Memphis City Council unanimously approved a resolution on Tuesday allowing the removal of any public art that could be considered offensive, further souring the relationship between the city and the non-profit art group Paint Memphis.
Paint Memphis has 133 murals across the city. Last week, crews with the Division of Public Works painted over seven of them, destroying work valued at $35,000 plus.
City officials said that move resulted from miscommunication. None of those murals were among the six others that stimulated the controversy that led to the 10-0 vote in favor of the resolution presented by Council Chairman Berlin Boyd. Those murals are located at Lamar Ave. and South Willett, a predominately African-American neighborhood in South Memphis.
“If it’s public, then I think it should be inclusive instead of offensive,” Boyd said to Paint Memphis leader Karen Golightly during a presentation in committee Tuesday afternoon.
At Mayor Jim Strickland’s request, Golightly attempted to explain the aesthetics and the purpose behind the art. Her presentation was interrupted and shut down by Boyd, who objected to language he deemed “insulting” to him and the council.
“We’re going to see how we can get out of a contract with you as well,” said Boyd
Some of the murals featured skulls and Golightly tried to put their use in context. While she connected them to Halloween and its Christian roots, council members and constituents dubbed them as “satanic.”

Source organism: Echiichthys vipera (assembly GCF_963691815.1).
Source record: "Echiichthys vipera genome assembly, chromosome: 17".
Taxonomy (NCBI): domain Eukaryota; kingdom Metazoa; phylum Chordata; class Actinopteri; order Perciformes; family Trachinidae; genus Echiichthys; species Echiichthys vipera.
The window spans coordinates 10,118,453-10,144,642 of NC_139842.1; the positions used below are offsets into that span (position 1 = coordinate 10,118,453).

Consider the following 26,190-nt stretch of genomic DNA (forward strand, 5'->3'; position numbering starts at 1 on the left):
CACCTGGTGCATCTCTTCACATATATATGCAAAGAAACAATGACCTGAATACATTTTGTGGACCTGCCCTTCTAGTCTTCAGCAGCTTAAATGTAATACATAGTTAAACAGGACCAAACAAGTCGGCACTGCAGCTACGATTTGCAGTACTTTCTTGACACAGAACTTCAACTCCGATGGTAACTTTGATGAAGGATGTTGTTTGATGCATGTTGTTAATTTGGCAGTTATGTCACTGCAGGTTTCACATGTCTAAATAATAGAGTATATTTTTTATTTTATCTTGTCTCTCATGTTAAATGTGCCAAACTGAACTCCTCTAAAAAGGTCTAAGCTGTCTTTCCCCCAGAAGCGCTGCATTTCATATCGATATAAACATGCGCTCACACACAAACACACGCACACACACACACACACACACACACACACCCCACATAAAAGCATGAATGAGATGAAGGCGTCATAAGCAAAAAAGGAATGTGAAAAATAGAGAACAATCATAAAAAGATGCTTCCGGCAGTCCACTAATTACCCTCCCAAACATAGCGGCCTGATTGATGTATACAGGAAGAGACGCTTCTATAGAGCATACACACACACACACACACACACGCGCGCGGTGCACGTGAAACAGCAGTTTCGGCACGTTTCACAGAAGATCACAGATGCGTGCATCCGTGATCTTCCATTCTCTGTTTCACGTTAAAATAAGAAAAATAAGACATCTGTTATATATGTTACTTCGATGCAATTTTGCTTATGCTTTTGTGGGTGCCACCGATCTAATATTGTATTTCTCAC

“Good day, ma’am. You’re done, have a seat,” Boyd said, banging his gavel and bringing Golightly’s presentation to a halt.
Public Works Director Robert Knecht said his division has an agreement with Paint Memphis, allowing them to paint in certain public sectors. As part of the agreement, the division has the right to remove anything questionable.
“Unfortunately, the council may not know the federal law that protects these artists,” Golightly said, citing the Visual Artists Rights Act of 1990.
“The artists have to have an agreement or give permission to have their work buffed and some of the settlements have been like $6.7 million in which 21 artists have been represented,” Golightly said.
Acknowledging the argument about censoring art versus free speech, Councilman Frank Colvett Jr. joined those voting in favor of the Boyd resolution, saying the murals in question went above and beyond offensive.
Councilwoman Jamita Swearengen said community leaders in the district she represents complained about the murals on multiple occasions.
“Would you put that painting up at Graceland?” The painting Swearengen referenced depicted Elvis Presley with a snake going through one eye and a nostril.
Golightly said she tried her best to reach out to the community, including active use of social media and putting up posters in hopes of organizing meetings about the murals.
During the meeting, council members also voiced concerns about what they termed a lack of black artists and suggested the possibility of a social-economic disconnect.
“Fifty-seven percent of our artists are white, the rest are people of color,” Golightly said.
Last year, the Memphis City Council created the Public Art Oversight Committee to account for the opinions of residents after the murals became an issue that led to fryed nerves.
“Our hands are not in this,” Councilman Martavius Jones said, seemingly trying to move the tense discussion in a constructive direction.
Jones proposed that City County Attorney Allan Wade draft a measure requiring City Council to approve all projects with a value of more than $250,000.
“If we’re going to get blamed for it, we need to be in the kitchen figuring out what ingredients went into it,” he said.
Jones and Councilman Worth Morgan did not vote on the measure. Kemp Conrad was absent.